Tag Archives: SlideShare

Life by Powerpoint: Why There’s Hope for Researchers Yet!

I love Powerpoint. I really do.

Just think: you’ve lived and breathed a research project for months – maybe even years. You’ve sweated and stressed about your research for all this time, overcome problems you could never have anticipated, and finally gotten to the point where you have something to say about what you’ve been working on for all this time. What could be better than getting an opportunity to tell people about your labour of love and why you think it’s so great?! For me, this truly is the pinnacle of a research project’s life cycle.

Powerpoint is the perfect tool to assist us in sharing the story of our research. I don’t think there are many among us who are skilled, trained presentation experts who can alone maintain the interest of our audience with our sense of humour, confidence, and personality. But, Powerpoint can help us by providing a few visuals to illustrate our message while we talk. I don’t think there is an audience member so highly educated or knowledgeable that they don’t appreciate a few nice pictures to help receive the message while they’re listening to the speaker. Ask yourself the following two questions:

  • How many times have you thought a presentation’s content was too complex?
  • How many times have you thought a presentation’s content was too simple?

If your experience is anything like mine then the answer to the first is ‘yes, too many times’ and to the second ‘no, never’.

Powerpoint is brilliant. It can:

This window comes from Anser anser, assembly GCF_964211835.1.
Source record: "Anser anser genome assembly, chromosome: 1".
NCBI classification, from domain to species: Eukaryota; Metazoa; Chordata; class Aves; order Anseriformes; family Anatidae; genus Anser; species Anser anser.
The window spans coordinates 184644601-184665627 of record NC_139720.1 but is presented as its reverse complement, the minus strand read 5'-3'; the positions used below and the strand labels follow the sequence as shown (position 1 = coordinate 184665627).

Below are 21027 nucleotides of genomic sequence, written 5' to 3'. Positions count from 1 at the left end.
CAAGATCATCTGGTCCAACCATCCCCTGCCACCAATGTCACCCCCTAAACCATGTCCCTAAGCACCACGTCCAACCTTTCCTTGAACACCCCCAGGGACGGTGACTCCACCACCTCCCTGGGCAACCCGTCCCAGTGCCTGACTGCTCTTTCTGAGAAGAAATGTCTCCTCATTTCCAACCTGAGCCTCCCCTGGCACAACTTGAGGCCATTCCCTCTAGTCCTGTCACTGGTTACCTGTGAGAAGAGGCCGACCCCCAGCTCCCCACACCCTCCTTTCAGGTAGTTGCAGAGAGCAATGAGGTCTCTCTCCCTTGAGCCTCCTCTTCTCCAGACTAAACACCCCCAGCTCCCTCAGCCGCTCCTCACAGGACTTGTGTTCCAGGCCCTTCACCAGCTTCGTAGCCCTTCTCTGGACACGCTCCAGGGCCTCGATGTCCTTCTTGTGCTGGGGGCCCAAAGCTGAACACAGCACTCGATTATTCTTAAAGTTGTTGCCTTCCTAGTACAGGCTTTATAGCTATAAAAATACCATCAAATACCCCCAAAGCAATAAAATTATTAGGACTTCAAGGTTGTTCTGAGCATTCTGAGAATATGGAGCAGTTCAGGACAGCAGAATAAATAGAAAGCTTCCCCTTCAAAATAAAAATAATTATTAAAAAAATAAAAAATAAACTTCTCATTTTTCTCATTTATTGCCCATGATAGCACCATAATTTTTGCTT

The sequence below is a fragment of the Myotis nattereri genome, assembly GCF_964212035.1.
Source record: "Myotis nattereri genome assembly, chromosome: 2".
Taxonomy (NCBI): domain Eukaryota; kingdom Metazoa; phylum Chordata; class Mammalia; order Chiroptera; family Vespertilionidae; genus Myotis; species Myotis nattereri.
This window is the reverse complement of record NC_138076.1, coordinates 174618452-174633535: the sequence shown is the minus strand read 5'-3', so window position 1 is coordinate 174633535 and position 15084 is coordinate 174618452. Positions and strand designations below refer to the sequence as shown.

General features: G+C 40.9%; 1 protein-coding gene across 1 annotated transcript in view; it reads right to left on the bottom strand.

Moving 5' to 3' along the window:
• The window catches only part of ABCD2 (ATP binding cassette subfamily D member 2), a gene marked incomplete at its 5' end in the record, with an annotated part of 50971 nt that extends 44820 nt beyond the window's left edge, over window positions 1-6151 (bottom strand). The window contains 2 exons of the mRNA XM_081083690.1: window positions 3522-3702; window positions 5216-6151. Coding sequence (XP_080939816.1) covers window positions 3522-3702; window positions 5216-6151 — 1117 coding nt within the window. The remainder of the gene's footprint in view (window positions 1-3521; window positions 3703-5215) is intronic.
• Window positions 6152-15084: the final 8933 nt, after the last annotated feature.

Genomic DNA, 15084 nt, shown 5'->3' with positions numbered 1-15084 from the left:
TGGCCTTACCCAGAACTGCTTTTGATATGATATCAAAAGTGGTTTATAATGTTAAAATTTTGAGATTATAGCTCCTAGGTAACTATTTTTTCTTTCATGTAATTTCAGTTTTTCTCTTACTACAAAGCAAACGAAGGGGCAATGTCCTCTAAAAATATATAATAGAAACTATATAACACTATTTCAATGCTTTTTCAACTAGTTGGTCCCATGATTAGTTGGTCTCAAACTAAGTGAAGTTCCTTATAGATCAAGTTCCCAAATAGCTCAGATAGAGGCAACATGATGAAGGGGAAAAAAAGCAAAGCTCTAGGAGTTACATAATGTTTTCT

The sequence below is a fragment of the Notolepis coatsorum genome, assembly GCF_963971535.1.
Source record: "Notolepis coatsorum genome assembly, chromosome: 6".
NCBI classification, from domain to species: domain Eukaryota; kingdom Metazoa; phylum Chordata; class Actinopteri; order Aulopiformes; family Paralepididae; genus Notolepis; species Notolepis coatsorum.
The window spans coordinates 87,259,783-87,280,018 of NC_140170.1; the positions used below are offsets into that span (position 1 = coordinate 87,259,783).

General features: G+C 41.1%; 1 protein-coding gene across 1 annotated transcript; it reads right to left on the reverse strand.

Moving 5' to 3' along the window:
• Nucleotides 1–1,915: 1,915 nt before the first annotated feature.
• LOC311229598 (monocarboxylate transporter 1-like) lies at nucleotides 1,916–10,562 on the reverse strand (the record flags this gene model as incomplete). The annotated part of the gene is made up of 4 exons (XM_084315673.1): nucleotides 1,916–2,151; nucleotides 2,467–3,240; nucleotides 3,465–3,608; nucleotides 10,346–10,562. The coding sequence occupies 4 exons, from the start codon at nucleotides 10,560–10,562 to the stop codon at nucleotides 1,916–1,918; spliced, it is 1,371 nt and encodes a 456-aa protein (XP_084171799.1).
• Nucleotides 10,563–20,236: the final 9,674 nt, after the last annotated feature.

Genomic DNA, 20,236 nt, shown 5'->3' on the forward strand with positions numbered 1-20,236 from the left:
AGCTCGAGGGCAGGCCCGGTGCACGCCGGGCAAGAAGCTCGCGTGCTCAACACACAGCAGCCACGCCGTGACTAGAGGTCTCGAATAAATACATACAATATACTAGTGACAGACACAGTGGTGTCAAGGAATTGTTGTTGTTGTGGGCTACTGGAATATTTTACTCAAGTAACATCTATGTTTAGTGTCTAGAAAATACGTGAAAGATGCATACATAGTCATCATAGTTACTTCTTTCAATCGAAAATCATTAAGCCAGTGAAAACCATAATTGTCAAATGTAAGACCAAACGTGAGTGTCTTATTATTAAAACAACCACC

• structure your presentation
  • help simplify your message
  • give the audience something interesting to look at while they listen
  • help the audience visualise and imagine your research experience
  • help the audience see the real world implications of your research
  • give the audience a reason to remember you and your research (for the right reasons)

I look forward to creating Powerpoint presentations because I enjoy the creative process. I like creating the story, finding the images, designing the slides, playing with colours and fonts, and tinkering with it until it’s just the way I want it. The task is quite different to many of the functional researcher tasks and I appreciate the time I get to spend making something that I (and hopefully, my audience) will like the look of. It’s fun.

I leave my latest presentation below. I hope you like it.

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Conference Presentation – Retrofit 2012

Below are my slides for my presentation at the Retrofit Conference at the University of Salford on 26th January 2012. The presentation is based on a research project I conducted with colleagues at the University around low carbon skills provision.

Designing slides is certainly one aspect of research that brings out my perfectionist side. I subscribe to the view that oral presentations are much more engaging when supported by carefully chosen and relevant images that can tell the story of the research. I can spend many hours looking for the right images and playing around with colour, contrast, and the placing of text and images. I’m quite happy with this one because the images support the story for about two thirds of the presentation; however, at the back end, there is a greater emphasis on the text.

I used to spend a lot of time looking for free images but because it is so time consuming, I now tend to buy them instead. A lot of image stockists require a subscription which can be very expensive. I often buy them from Big Stock Photo now because you can ‘pay-as-you-go'; I also find they stock simple images for concepts such as ‘Green Deal’ which would otherwise be difficult to represent.

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